Cycling at the… Winter?! Olympics

By Megan Flottorp

2021 gave us a lot of glorious Olympic cycling in Tokyo. From BMX to mountain biking and road racing, the summer edition boasted 22 events in five disciplines. With the Winter Olympics fast approaching, though, have you ever wondered if your beloved sport of cycling might have a place amidst the ice and the snow?

If your answer is yes, you’re not alone. After a snowy edition of the Cyclo-cross World Cup unfolded in Val di Sole last December, there has been a renewed interest in the idea of bringing this dynamic cycling event to the Winter Olympics. If the current bid succeeds, the dream could become a reality by the 2030 Games.

Aert in action during the 2021 Cyclo-cross World Cup in Val di Sole. © Profimedia

So, as many of us contemplate scenes of blustering snow or kaleidoscopic icicles from our cosy windows (or are gearing up to tackle the elements with a set of winter tyres), let’s take a closer look at how the petition for cyclo-cross at the Winter Olympics has been shaped and what else the future of competitive winter cycling might hold.

Val di Sole

As mentioned above, part of the 2021/2022 cyclo-cross World Cup was held on sections of snow in the Italian Alps in an attempt to convince the IOC that it should be in the winter Olympics. Vermiglio sits at an altitude of 1,261 meters at the foot of the Passo del Tonale that divides the Trentino and Lombardia regions.

Over the years, Val di Sole has established a name for itself in the mountain biking world for cross-country and downhill, with cyclo-cross races usually taking place in the Milan and Veneto regions. However, this year an exception was made. Leading up to the event, organisers in Val di Sole were deliberately maintaining the snow to show that a cyclo-cross event in these conditions is a viable and exciting option.

Remember that—as a rule—all Olympic Winter Games sports must take place on snow or ice.

Fem van Empel
Dutch Fem van Empel celebrates as she wins the women’s elite race of the Cyclocross World Cup race. © Profimedia

So, how did it all play out? Well, thanks to those snowy conditions, the 2021 Val di Sole UCI Cyclo-cross World Cup was one of the most exciting races of this season. The women’s elite race came down to a nail-biting finish, with 19-year-old Fem van Empel (Pauwels Sauzen-Bingoal) winning her first World Cup cyclo-cross race, mastering the snow and holding her nerve in a theatrical ending. For the men, Wout Van Aert (Jumbo – Visma) put in a commanding display to win his first World Cup round of the season, going on to remark after the race: “It was a real sport you saw today. A lot of spectacular things happened and sport on the highest level with amazing scenery. I guess this has proved that you can do cyclo-cross wherever you want. You can do it in a park in the biggest cities in the world or the mountains here.”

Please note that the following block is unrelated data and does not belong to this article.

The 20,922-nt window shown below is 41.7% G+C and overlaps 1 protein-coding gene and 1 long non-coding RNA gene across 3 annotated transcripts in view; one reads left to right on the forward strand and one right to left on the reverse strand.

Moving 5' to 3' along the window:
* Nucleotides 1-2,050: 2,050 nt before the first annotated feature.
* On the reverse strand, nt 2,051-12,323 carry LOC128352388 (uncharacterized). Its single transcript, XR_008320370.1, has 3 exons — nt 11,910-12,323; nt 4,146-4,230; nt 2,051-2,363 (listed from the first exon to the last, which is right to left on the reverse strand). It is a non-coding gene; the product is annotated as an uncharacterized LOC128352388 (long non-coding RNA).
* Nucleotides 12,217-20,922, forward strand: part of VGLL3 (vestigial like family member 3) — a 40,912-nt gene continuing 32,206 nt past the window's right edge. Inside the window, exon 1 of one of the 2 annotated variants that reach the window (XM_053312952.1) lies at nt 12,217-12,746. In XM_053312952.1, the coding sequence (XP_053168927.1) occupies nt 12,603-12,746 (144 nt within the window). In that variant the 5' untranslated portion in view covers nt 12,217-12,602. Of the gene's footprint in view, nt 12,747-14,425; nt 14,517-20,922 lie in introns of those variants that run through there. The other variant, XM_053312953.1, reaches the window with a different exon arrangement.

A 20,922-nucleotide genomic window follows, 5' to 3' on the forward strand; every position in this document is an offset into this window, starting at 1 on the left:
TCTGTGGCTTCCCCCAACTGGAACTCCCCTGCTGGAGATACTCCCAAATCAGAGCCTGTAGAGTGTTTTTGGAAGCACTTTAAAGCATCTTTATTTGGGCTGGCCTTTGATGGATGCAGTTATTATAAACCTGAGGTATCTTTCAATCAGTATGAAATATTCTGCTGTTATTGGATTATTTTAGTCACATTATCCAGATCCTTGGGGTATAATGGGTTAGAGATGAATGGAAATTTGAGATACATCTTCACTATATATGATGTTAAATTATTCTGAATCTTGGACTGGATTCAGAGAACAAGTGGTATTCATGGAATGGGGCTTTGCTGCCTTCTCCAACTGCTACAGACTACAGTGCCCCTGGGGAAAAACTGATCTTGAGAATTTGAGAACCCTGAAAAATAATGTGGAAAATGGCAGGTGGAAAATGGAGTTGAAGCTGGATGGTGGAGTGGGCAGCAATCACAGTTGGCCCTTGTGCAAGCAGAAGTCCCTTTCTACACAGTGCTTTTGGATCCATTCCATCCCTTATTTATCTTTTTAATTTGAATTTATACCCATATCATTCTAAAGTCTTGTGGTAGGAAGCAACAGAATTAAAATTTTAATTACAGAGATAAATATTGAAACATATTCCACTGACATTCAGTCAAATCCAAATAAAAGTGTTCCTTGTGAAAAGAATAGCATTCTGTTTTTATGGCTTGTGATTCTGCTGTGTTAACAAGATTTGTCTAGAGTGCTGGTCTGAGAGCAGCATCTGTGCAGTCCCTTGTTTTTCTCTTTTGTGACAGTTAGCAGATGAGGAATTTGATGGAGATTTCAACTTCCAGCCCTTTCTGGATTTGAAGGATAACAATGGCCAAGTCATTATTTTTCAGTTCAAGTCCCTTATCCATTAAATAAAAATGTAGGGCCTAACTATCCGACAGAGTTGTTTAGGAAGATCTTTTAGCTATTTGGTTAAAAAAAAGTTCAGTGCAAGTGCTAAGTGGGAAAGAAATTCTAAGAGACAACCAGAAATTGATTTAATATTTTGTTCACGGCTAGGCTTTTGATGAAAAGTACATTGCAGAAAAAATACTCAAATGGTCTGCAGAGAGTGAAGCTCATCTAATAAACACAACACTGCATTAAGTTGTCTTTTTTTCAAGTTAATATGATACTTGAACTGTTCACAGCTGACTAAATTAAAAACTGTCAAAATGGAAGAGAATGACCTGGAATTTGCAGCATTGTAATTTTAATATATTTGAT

An Olympic debut?

So, if the riders are happy to compete on the snowy terrain, how do we get from here to Olympic glory? The International Cycling Union (UCI) first discussed it as an Olympic sport with the International Olympic Committee in 2014. This means there is undoubtedly support at the top for the initiative.

Indeed, inclusion would be a perfect way to get the audience-friendly sport of cyclo-cross into the Games and would heighten cycling’s visibility at a time when the focus tends to be elsewhere. Yet, the process to its actual inclusion is not all smooth sailing. It is important to note that with variants of road, track, BMX and mountain biking included, cycling’s administrators already have a tough time convincing the International Olympic Committee that it needs more two-wheeled action. Whether the events in Val di Sole convinced them that there might just be room for one more remains to be seen.

Maybe this is just the beginning

But for those of you who think cycling’s association with the Winter Olympics doesn’t make much sense at all—consider just how closely related the two already are. Think, for example, of how aero handlebars mimic the downhill ski racer’s tuck or the array of athletes who have taken a path from skiing to cycling—Primož Roglič, we are looking at you! And, of course, you don’t need us to remind you that one of cycling’s most famous climbs, Alpe d’Huez, is just one example of what is essentially an access road to a ski resort.

Therefore, the likelihood of this relationship finally being realised at the Winter Olympics isn’t just a pipe dream. With the underground sport of ice bike racing gaining momentum, fat bikes becoming more popular, and renegade riders already taking their suped-up BMX bikes to the slopes, it is probably just a matter of time before the link between cycling and winter sports comes full circle.